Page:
“You need to advocate and speak up for seniors who can’t speak for themselves,” says Summerour. “Don’t be afraid to be a little bit pushy.”
Source: Centers for Disease Control and Prevention (https://www.cdc.gov/sepsis/index.html)
Sepsis in Infants & Children
By: Sylvia Owusu-Ansah MD, MPH, FAAP
Anyone can get an infection, and almost any infection can lead to sepsis—the body’s extreme response to an infection. Without timely treatment, sepsis (sometimes called septicaemia or septicemia) can rapidly lead to tissue damage, organ failure, and death.
Sepsis can affect anyone at any time, but it does tend to strike the very old and the very young. Children, particularly newborns and young infants, can be more susceptible to developing sepsis. Those with underlying health problems are also at a higher risk.
Each year in the U.S., more than 75,000 infants and children develop severe sepsis. Almost 7,000 of these children die—more deaths than children who die from cancer.
Be Alert to the Signs & Symptoms of Sepsis:
Detecting sepsis early and starting immediate treatment is often the difference between life and death. Parents and caregivers must seek immediate medical care if they suspect their child has an infection that is not improving or is getting worse. Sepsis may have been preceded by an infection such as a urinary tract infection, pneumonia, or a skin or bone infection.
The signs and symptoms of sepsis can include a combination of any of the following:
Fever or low temperature (newborns and infants may have low temperature)
Fast heart rate
Feeling cold/cold hands and feet
Clammy and pale skin
Confusion, dizziness or disorientation
Shortness of breath
Extreme pain or discomfort
Nausea and vomiting
Important Note: Many of these signs and symptoms alone are common in babies and children when they are sick. Most of the time, they do not have sepsis. However, when more than one of these signs and symptoms happen together, or when a baby or child just seems sicker than usual—you should seek medical help. If your baby or child’s skin is cold, pale, or has developed strange colors or markings; if your baby or child has become unresponsive or is struggling to breathe; or if your baby has dry diapers for more than 12 hours—you should take him or her to the emergency room without delay.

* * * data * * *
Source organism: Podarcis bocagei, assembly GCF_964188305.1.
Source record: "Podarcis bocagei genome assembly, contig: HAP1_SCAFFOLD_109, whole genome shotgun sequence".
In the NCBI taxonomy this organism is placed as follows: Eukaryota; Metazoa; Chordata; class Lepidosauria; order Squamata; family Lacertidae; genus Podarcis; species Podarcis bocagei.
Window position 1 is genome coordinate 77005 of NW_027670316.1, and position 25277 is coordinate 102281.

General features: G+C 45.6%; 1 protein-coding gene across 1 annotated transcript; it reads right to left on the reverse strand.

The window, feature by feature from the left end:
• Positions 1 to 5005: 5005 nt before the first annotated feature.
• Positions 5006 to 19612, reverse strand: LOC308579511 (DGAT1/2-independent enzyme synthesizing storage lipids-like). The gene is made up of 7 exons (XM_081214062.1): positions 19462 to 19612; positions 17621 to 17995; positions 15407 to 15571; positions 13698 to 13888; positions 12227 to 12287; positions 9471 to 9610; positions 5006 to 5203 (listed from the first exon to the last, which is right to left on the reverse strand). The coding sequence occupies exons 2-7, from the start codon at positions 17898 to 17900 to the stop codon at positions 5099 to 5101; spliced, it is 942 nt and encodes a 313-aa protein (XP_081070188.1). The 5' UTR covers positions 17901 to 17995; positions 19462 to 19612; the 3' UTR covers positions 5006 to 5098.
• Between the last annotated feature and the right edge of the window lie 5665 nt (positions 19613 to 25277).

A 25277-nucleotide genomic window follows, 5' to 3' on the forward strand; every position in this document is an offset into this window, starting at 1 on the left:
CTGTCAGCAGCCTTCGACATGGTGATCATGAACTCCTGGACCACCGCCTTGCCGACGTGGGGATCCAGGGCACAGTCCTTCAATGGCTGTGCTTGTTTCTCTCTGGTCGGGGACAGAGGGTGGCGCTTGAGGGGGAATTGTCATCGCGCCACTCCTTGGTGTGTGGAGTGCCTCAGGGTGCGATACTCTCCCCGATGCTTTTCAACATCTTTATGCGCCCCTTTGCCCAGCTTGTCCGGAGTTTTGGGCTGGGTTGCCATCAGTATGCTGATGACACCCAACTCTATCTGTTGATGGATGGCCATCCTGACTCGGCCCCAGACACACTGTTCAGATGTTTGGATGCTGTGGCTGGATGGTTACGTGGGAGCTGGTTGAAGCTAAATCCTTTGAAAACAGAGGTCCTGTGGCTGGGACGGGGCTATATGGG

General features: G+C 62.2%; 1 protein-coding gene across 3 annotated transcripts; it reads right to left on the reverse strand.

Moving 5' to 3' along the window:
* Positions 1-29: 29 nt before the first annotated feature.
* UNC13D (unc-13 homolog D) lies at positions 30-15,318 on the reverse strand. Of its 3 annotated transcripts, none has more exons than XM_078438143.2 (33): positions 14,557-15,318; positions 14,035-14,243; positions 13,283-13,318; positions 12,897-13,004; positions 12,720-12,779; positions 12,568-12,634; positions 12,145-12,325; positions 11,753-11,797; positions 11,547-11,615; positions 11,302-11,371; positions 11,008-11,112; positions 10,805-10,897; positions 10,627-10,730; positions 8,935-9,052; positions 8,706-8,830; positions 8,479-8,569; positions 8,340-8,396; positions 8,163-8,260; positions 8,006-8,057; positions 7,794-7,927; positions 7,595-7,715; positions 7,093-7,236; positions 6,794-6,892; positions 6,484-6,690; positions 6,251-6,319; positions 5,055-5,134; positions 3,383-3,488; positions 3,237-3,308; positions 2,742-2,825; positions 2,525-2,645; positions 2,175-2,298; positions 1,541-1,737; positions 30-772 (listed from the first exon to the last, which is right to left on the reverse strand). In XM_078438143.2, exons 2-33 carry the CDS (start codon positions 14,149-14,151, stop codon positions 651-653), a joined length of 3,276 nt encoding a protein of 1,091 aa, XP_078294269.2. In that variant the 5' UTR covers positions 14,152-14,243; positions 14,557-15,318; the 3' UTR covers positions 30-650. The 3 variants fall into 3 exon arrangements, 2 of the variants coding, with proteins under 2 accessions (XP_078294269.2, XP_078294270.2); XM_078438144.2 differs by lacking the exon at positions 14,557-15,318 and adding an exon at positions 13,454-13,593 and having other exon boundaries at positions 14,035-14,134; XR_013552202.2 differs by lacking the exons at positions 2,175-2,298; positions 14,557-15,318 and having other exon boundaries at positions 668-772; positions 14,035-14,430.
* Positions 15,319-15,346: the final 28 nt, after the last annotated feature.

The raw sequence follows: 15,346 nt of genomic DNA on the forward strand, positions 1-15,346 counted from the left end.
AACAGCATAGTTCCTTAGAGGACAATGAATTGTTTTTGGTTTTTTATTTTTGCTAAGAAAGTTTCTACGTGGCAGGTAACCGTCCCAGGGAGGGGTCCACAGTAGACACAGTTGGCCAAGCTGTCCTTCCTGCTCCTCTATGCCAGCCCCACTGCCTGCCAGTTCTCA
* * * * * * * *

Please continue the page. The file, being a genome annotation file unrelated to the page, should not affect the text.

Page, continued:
How Is Sepsis Treated?
Sepsis, or even suspected cases of sepsis, are treated in the hospital. Often, babies and children will need care in an intensive care unit (ICU). Fighting the infection is an emergency. Doctors and nurses will give IV antibiotics to fight the infection. Many other things may be needed to fight sepsis—IV fluids, special heart and/or blood pressure medications, and medications to keep children calm and comfortable. In some cases, children may need a ventilator to help with breathing.
You might hear the term “sepsis work-up.”
“Sepsis work-up” refers to the combination of tests used to diagnose the specific cause of a child’s infection. It is important to figure out what type of virus or bacteria is causing the infection. The sepsis work-up may include testing blood, urine, and spinal fluid; an x-ray or an ultrasound test may also be included.